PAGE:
According to the White House, while individual subsidies to cover those costs “may be needed in the short term,” the long-term solution to lower costs may have to come from Congress. “The President is committed to working with Congress to find a solution to reduce internet prices for all Americans, increase adoption in both rural and urban areas,” the White House has said.

The American Jobs Plan also proposes a $5 billion fund called the Rural Partnership Program that would specifically help rural regions and tribal nations with economic development, which could include additional funding for broadband infrastructure.

Because the Biden administration remains in negotiations with Republicans, specific legislation or allocations haven’t been determined yet.

Experts said the money would significantly build on the $31 billion that Biden’s American Rescue Plan earlier this year invested into tribal lands. Prior administrations have also authorized funding for expanding broadband on Native American lands, but in far smaller amounts.

First lady Jill Biden is greeted by Navajo Nation President Jonathan Nez and his wife, Phefelia Nez, upon arrival in Window Rock, Ariz., in the Navajo Nation on April 22.Mandel Ngan / AP file

“Thirty-one billion barely scratches the surface for how to catch us to cities and states across the U.S.,” Navajo Nation President Jonathan Nez said in an interview. “But as a starting point, for more fiber, more towers, more lines in the ground, all of which is so expensive to do in our communities because of the terrain, it’s great to see.”

“We like the plan and we absolutely need what they’re promising in Indian Country,” said Nez, who pointed out that robust mobilization efforts on his reservation, a large portion of which is in Arizona, helped turn the state blue for the first time in a presidential election since 1996.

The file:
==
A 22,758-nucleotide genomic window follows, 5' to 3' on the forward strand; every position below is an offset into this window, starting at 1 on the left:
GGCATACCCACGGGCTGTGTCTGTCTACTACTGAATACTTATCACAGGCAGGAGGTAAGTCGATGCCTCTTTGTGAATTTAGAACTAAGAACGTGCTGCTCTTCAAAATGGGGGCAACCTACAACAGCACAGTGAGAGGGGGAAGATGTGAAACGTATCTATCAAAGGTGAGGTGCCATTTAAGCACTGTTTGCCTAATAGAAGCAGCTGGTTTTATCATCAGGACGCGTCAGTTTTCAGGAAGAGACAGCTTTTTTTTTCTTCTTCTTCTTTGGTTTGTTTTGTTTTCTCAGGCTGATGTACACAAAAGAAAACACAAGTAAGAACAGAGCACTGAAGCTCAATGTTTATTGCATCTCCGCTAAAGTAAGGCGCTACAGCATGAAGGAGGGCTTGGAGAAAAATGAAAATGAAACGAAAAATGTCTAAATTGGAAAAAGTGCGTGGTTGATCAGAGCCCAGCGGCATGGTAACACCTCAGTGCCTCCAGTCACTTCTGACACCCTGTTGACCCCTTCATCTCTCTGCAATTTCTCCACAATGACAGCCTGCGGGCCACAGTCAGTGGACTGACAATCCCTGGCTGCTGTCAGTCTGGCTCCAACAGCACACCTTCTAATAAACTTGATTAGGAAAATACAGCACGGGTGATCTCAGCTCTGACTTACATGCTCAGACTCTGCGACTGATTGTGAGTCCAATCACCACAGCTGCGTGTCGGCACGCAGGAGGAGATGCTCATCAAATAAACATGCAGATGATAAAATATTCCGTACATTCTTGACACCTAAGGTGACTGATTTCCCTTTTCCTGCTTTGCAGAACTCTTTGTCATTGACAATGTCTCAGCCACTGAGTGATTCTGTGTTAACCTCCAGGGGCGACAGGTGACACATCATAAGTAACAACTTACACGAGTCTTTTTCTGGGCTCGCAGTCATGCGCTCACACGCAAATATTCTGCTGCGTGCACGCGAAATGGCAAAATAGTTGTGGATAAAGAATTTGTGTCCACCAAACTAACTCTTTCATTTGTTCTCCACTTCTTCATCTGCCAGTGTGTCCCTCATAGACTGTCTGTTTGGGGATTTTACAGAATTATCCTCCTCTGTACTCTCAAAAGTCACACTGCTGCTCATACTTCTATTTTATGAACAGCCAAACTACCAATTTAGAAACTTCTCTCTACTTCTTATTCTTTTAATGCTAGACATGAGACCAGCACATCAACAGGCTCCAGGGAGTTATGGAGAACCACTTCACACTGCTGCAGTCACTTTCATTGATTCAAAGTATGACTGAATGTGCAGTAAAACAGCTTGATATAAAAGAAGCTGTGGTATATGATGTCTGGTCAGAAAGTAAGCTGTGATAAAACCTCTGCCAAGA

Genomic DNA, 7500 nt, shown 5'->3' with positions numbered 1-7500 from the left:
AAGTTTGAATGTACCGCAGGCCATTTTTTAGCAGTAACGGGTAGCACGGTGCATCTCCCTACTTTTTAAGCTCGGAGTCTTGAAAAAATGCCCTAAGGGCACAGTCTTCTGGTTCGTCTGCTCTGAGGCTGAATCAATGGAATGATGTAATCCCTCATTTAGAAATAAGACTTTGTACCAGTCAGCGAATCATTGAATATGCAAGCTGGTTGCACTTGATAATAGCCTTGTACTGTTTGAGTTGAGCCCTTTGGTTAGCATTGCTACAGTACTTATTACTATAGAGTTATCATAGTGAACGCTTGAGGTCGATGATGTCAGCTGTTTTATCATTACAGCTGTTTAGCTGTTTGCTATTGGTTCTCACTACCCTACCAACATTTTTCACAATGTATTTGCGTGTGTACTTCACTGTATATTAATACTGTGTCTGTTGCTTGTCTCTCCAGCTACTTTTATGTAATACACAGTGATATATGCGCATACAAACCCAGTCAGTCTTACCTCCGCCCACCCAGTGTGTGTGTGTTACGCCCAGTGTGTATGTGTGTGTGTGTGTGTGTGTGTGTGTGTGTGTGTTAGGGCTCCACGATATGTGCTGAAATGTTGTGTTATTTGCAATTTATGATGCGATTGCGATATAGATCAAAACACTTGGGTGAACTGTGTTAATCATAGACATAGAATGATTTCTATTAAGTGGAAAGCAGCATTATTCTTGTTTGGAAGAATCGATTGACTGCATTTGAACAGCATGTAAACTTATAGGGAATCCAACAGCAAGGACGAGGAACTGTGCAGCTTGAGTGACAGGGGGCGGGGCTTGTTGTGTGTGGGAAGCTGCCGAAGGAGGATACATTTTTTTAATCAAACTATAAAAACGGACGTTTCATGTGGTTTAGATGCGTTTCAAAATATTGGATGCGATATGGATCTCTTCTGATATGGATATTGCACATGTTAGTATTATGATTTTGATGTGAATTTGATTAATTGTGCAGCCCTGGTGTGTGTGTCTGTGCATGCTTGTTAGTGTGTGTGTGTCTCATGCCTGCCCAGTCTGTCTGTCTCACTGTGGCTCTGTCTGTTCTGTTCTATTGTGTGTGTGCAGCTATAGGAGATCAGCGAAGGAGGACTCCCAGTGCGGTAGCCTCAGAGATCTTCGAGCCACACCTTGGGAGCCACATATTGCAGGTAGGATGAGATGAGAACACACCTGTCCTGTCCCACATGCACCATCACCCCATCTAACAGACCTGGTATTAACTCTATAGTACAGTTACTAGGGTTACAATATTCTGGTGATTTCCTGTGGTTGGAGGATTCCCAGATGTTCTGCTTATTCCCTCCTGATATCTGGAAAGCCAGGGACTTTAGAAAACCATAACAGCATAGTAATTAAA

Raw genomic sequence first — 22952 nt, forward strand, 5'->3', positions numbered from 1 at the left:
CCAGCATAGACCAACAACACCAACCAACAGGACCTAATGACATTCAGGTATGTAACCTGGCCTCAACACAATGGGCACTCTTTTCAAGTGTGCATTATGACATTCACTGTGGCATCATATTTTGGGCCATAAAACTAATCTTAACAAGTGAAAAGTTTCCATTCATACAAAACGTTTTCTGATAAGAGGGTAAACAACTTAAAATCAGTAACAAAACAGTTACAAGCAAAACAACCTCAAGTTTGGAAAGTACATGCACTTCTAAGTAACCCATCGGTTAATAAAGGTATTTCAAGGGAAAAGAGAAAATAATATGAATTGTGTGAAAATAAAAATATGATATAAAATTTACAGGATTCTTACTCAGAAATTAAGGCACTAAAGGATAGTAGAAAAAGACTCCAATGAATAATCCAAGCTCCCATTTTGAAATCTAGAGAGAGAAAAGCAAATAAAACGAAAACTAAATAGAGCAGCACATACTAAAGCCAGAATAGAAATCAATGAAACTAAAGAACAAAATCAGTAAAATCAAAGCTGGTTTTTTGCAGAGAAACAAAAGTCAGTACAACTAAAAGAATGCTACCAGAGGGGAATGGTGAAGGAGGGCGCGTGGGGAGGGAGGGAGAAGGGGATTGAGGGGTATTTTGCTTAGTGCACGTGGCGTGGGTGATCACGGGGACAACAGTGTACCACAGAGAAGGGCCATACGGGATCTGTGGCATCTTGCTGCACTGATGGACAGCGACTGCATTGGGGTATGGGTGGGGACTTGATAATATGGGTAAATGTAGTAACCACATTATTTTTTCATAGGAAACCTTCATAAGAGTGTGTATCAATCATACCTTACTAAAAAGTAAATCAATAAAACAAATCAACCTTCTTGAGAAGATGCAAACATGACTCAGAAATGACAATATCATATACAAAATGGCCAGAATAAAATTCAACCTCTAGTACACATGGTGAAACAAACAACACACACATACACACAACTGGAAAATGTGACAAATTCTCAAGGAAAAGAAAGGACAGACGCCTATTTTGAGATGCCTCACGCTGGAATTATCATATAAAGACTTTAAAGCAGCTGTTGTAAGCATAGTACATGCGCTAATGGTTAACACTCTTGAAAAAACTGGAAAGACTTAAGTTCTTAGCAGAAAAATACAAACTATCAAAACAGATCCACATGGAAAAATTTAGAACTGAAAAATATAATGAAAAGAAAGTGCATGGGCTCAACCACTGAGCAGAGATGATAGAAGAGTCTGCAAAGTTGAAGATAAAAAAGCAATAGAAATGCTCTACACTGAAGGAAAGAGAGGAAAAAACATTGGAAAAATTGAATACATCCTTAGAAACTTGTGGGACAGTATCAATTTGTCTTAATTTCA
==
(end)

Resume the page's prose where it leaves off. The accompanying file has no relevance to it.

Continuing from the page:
“We had enormous turnout. We helped flip the state and the entire election,” he said. “They know the influence we had, and they’ve given us a seat at the table.”

‘It would make our lives better’

Navajo Nation is far from the only reservation where residents would benefit from better, faster, more accessible broadband.

In Valtina Littleshield’s area of the Cheyenne River Reservation, in central South Dakota, there is just one broadband internet provider. Connectivity is unreliable and the price is high, she said.

Every month, Littleshield, 67, who lives with her daughter, her daughter’s husband and their two children, does the math on her family’s earnings to make sure they can pay the bill for internet and phone service.

The cost of connectivity, which has allowed the kids to attend school virtually, has eclipsed $300 several times recently. Their connection, delivered by the only provider in their area, the Cheyenne River Sioux Tribe Telephone Authority, frequently goes out and isn’t fast enough to reliably support a brief telehealth visit, Littleshield said. The Cheyenne River Sioux Tribe Telephone Authority didn’t respond to questions from NBC News.

As a result, Littleshield needs a family member to drive her 40 miles to her doctor in Eagle Butte or, at other times, 130 miles to Rapid City when she needs certain specialists, she said.

The reliable, affordable broadband internet the American Jobs Plan could bring to her area would “greatly change things for us,” Littleshield said.

“If they end up being able to do it, it’s going to give our kids a better education, it’s going to give our families better and quicker options to see doctors,” she added. “It would make our lives better.”